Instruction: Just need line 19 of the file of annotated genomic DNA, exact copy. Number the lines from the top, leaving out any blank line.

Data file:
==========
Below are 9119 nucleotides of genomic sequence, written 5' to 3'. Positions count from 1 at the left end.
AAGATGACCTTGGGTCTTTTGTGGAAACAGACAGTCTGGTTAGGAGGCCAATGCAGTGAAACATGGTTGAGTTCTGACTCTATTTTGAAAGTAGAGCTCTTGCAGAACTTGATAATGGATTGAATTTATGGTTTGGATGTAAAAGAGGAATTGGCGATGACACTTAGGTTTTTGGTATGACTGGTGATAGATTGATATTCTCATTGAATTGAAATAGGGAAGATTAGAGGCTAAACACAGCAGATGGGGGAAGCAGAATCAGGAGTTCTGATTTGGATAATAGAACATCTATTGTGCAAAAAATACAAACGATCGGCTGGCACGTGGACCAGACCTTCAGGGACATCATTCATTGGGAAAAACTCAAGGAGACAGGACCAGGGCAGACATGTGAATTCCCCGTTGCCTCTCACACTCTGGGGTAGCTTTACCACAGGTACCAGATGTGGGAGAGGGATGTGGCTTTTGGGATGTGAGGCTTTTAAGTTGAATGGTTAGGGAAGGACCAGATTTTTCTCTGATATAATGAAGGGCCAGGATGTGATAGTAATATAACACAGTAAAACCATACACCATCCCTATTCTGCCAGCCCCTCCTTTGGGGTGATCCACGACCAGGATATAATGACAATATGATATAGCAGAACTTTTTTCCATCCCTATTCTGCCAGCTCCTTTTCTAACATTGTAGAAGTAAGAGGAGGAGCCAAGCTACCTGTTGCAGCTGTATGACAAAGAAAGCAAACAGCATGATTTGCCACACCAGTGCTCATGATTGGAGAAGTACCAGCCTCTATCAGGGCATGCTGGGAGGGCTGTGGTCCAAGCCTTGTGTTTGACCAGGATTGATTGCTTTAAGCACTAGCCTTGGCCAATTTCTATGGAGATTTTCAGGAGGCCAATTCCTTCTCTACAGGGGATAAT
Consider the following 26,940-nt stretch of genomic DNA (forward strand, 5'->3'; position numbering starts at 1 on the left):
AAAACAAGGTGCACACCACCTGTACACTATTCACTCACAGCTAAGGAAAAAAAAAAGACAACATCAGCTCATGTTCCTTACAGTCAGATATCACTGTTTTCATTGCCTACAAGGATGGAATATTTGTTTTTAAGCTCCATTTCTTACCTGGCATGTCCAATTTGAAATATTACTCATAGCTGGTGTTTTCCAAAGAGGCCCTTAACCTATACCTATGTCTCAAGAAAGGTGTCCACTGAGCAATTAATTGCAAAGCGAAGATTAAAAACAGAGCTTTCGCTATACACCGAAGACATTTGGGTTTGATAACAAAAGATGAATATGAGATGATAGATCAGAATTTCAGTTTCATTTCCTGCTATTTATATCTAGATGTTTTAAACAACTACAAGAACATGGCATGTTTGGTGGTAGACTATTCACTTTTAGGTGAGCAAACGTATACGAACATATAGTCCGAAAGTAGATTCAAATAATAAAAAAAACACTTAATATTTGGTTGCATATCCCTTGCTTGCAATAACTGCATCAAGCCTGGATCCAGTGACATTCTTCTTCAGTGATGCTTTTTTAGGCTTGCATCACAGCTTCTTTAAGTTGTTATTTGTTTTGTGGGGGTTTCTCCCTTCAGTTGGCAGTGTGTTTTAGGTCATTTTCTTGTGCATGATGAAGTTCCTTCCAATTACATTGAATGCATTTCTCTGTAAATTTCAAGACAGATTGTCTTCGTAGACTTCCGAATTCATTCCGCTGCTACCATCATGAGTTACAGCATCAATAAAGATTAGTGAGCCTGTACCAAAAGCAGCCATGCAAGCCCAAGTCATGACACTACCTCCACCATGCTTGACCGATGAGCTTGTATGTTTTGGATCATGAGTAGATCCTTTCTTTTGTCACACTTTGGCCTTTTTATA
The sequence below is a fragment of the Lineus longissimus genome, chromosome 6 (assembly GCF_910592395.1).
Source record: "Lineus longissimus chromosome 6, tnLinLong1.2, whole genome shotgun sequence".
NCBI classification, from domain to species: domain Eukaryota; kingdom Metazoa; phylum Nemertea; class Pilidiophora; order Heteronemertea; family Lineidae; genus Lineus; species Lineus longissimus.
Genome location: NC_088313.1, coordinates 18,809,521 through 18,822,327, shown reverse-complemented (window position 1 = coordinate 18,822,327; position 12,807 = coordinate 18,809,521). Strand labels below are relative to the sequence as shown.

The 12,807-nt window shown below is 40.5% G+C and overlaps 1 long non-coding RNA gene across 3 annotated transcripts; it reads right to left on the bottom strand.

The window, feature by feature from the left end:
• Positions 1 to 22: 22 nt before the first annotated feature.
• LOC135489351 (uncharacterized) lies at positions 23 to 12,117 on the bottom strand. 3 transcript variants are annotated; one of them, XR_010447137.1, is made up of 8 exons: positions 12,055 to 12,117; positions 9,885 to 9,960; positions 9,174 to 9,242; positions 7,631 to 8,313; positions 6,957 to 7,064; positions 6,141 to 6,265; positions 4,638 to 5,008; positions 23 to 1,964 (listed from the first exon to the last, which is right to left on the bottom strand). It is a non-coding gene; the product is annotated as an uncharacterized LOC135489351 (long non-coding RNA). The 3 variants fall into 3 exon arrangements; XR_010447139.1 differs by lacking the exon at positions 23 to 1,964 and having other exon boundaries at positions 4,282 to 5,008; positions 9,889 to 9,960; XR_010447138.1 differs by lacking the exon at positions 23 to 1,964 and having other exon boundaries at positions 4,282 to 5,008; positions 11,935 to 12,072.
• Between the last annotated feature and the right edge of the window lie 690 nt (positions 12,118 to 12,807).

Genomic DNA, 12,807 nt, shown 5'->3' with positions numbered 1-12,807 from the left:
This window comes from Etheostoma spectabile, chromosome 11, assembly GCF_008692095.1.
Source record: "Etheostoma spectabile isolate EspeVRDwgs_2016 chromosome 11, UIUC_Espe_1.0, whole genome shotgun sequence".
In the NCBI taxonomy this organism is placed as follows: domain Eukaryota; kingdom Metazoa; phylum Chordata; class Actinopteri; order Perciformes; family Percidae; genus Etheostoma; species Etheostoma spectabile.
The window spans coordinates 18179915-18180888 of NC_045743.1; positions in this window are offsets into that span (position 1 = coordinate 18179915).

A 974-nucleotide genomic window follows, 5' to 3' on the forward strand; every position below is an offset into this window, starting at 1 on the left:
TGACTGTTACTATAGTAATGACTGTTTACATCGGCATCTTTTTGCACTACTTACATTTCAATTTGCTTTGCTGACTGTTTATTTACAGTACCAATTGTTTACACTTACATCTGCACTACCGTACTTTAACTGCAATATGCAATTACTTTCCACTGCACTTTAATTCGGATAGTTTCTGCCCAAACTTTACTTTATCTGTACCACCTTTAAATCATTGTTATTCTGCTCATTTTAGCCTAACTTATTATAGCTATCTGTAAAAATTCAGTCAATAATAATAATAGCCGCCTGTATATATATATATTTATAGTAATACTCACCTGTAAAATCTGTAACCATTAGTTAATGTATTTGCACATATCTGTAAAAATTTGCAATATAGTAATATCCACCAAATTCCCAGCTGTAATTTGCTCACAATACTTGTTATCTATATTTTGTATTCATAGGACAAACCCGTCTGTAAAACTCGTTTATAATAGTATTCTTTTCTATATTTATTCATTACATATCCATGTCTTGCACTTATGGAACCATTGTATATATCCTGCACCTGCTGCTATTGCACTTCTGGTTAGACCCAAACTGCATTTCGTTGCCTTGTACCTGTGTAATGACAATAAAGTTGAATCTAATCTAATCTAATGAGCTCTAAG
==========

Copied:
A 974-nucleotide genomic window follows, 5' to 3' on the forward strand; every position below is an offset into this window, starting at 1 on the left: